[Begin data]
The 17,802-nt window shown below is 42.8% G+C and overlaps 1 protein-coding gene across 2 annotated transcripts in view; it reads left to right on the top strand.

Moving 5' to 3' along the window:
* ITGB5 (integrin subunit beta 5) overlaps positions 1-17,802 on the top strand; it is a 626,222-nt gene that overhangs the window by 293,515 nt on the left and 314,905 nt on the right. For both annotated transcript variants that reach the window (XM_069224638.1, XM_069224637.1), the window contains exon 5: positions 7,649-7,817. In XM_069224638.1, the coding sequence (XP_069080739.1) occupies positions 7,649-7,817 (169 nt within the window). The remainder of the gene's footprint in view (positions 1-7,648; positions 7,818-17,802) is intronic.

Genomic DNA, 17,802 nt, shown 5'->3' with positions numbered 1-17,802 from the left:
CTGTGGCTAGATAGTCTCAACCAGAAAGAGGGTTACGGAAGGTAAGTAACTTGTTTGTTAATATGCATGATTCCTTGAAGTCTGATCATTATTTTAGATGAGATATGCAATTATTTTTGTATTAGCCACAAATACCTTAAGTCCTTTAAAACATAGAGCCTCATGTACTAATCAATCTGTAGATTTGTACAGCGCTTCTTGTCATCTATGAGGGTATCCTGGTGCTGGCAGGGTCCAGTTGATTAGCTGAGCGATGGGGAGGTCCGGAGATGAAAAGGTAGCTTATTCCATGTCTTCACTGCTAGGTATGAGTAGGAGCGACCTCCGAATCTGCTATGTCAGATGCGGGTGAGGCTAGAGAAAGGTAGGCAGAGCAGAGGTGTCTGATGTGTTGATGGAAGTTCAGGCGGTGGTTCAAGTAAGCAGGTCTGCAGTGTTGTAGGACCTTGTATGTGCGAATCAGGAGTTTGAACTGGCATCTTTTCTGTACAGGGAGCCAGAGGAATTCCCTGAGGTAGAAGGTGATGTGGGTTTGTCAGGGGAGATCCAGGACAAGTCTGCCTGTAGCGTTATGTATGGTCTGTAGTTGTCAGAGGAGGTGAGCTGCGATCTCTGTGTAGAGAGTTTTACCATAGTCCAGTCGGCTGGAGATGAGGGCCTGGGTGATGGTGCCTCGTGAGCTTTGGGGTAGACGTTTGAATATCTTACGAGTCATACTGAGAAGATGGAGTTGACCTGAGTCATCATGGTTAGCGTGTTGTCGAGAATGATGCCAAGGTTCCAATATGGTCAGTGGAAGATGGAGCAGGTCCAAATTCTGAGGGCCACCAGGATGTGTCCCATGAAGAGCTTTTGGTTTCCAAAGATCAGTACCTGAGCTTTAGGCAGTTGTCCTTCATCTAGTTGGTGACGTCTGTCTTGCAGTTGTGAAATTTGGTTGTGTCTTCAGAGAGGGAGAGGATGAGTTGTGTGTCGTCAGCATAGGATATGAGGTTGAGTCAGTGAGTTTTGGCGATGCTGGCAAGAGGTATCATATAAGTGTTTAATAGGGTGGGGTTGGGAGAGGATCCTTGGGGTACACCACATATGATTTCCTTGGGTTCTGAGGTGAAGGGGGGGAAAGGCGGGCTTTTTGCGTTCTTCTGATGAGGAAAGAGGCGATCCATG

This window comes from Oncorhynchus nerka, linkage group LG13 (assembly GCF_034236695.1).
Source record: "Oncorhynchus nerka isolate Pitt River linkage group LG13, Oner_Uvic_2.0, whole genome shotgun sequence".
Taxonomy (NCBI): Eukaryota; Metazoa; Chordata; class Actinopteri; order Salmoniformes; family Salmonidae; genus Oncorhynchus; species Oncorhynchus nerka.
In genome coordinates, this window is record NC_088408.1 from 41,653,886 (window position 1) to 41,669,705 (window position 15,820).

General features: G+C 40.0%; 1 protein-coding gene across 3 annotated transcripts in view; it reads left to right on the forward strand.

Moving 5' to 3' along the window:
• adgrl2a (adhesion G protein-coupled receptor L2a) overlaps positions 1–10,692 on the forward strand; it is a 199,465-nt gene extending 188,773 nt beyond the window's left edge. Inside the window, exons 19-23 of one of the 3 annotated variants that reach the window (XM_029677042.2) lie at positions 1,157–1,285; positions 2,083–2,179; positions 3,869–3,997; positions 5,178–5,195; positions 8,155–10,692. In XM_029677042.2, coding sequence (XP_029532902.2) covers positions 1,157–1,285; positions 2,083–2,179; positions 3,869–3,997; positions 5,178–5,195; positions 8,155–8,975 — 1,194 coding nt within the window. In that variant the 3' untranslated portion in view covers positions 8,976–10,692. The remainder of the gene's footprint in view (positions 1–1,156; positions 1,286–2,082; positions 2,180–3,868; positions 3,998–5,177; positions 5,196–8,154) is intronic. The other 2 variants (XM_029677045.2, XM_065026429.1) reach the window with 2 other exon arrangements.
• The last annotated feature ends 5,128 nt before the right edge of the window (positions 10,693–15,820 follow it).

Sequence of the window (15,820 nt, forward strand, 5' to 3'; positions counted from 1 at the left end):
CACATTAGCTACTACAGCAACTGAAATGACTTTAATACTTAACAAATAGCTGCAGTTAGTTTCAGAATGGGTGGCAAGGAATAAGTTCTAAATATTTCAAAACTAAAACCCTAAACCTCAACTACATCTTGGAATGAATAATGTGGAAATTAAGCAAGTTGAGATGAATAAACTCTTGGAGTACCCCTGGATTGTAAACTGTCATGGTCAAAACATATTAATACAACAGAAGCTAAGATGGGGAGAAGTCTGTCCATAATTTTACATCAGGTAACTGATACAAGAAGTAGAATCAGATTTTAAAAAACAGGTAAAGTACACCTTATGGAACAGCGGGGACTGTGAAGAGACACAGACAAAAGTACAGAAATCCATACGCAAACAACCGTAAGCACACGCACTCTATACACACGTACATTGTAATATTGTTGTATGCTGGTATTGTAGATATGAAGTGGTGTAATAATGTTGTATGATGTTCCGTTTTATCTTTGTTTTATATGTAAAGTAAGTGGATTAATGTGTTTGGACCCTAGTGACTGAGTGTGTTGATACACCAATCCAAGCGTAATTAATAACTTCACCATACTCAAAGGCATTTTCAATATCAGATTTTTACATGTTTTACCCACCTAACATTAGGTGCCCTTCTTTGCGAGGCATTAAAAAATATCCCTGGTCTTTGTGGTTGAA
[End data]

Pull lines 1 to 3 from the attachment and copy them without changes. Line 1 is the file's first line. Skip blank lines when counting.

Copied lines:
The 17,802-nt window shown below is 42.8% G+C and overlaps 1 protein-coding gene across 2 annotated transcripts in view; it reads left to right on the top strand.

Moving 5' to 3' along the window:
* ITGB5 (integrin subunit beta 5) overlaps positions 1-17,802 on the top strand; it is a 626,222-nt gene that overhangs the window by 293,515 nt on the left and 314,905 nt on the right. For both annotated transcript variants that reach the window (XM_069224638.1, XM_069224637.1), the window contains exon 5: positions 7,649-7,817. In XM_069224638.1, the coding sequence (XP_069080739.1) occupies positions 7,649-7,817 (169 nt within the window). The remainder of the gene's footprint in view (positions 1-7,648; positions 7,818-17,802) is intronic.